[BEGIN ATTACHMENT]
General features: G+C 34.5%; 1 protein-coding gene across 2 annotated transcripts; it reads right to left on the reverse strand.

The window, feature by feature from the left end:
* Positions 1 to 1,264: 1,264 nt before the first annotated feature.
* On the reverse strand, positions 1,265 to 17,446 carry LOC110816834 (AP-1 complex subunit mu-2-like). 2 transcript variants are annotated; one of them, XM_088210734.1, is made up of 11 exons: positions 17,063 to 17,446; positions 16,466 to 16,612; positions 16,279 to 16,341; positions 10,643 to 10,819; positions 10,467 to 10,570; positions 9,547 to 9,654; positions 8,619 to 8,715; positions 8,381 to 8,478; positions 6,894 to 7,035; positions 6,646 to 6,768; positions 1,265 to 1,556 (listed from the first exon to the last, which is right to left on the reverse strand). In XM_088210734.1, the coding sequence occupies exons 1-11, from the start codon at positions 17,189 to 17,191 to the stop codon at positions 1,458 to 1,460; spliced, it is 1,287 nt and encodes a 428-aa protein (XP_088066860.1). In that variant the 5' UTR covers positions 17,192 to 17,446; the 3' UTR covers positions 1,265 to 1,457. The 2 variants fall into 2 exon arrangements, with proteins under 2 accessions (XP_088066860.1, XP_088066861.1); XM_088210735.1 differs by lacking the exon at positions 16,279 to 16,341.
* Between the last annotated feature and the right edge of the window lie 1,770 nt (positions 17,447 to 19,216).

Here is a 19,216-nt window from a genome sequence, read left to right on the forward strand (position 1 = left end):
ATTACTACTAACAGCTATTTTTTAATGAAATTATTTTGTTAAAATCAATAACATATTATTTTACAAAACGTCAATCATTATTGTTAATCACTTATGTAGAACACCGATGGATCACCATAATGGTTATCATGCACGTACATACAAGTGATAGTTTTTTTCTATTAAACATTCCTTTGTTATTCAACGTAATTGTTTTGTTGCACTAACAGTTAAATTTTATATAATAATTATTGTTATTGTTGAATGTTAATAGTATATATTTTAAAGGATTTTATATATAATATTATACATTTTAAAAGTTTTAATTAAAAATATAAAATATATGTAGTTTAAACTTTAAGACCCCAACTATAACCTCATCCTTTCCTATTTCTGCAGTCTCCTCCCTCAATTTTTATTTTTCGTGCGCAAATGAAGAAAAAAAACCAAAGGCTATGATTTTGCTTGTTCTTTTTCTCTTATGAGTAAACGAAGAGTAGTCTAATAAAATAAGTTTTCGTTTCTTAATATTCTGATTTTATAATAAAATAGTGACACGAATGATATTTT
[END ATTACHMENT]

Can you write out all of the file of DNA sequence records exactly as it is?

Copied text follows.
General features: G+C 34.5%; 1 protein-coding gene across 2 annotated transcripts; it reads right to left on the reverse strand.

The window, feature by feature from the left end:
* Positions 1 to 1,264: 1,264 nt before the first annotated feature.
* On the reverse strand, positions 1,265 to 17,446 carry LOC110816834 (AP-1 complex subunit mu-2-like). 2 transcript variants are annotated; one of them, XM_088210734.1, is made up of 11 exons: positions 17,063 to 17,446; positions 16,466 to 16,612; positions 16,279 to 16,341; positions 10,643 to 10,819; positions 10,467 to 10,570; positions 9,547 to 9,654; positions 8,619 to 8,715; positions 8,381 to 8,478; positions 6,894 to 7,035; positions 6,646 to 6,768; positions 1,265 to 1,556 (listed from the first exon to the last, which is right to left on the reverse strand). In XM_088210734.1, the coding sequence occupies exons 1-11, from the start codon at positions 17,189 to 17,191 to the stop codon at positions 1,458 to 1,460; spliced, it is 1,287 nt and encodes a 428-aa protein (XP_088066860.1). In that variant the 5' UTR covers positions 17,192 to 17,446; the 3' UTR covers positions 1,265 to 1,457. The 2 variants fall into 2 exon arrangements, with proteins under 2 accessions (XP_088066860.1, XP_088066861.1); XM_088210735.1 differs by lacking the exon at positions 16,279 to 16,341.
* Between the last annotated feature and the right edge of the window lie 1,770 nt (positions 17,447 to 19,216).

Here is a 19,216-nt window from a genome sequence, read left to right on the forward strand (position 1 = left end):
ATTACTACTAACAGCTATTTTTTAATGAAATTATTTTGTTAAAATCAATAACATATTATTTTACAAAACGTCAATCATTATTGTTAATCACTTATGTAGAACACCGATGGATCACCATAATGGTTATCATGCACGTACATACAAGTGATAGTTTTTTTCTATTAAACATTCCTTTGTTATTCAACGTAATTGTTTTGTTGCACTAACAGTTAAATTTTATATAATAATTATTGTTATTGTTGAATGTTAATAGTATATATTTTAAAGGATTTTATATATAATATTATACATTTTAAAAGTTTTAATTAAAAATATAAAATATATGTAGTTTAAACTTTAAGACCCCAACTATAACCTCATCCTTTCCTATTTCTGCAGTCTCCTCCCTCAATTTTTATTTTTCGTGCGCAAATGAAGAAAAAAAACCAAAGGCTATGATTTTGCTTGTTCTTTTTCTCTTATGAGTAAACGAAGAGTAGTCTAATAAAATAAGTTTTCGTTTCTTAATATTCTGATTTTATAATAAAATAGTGACACGAATGATATTTT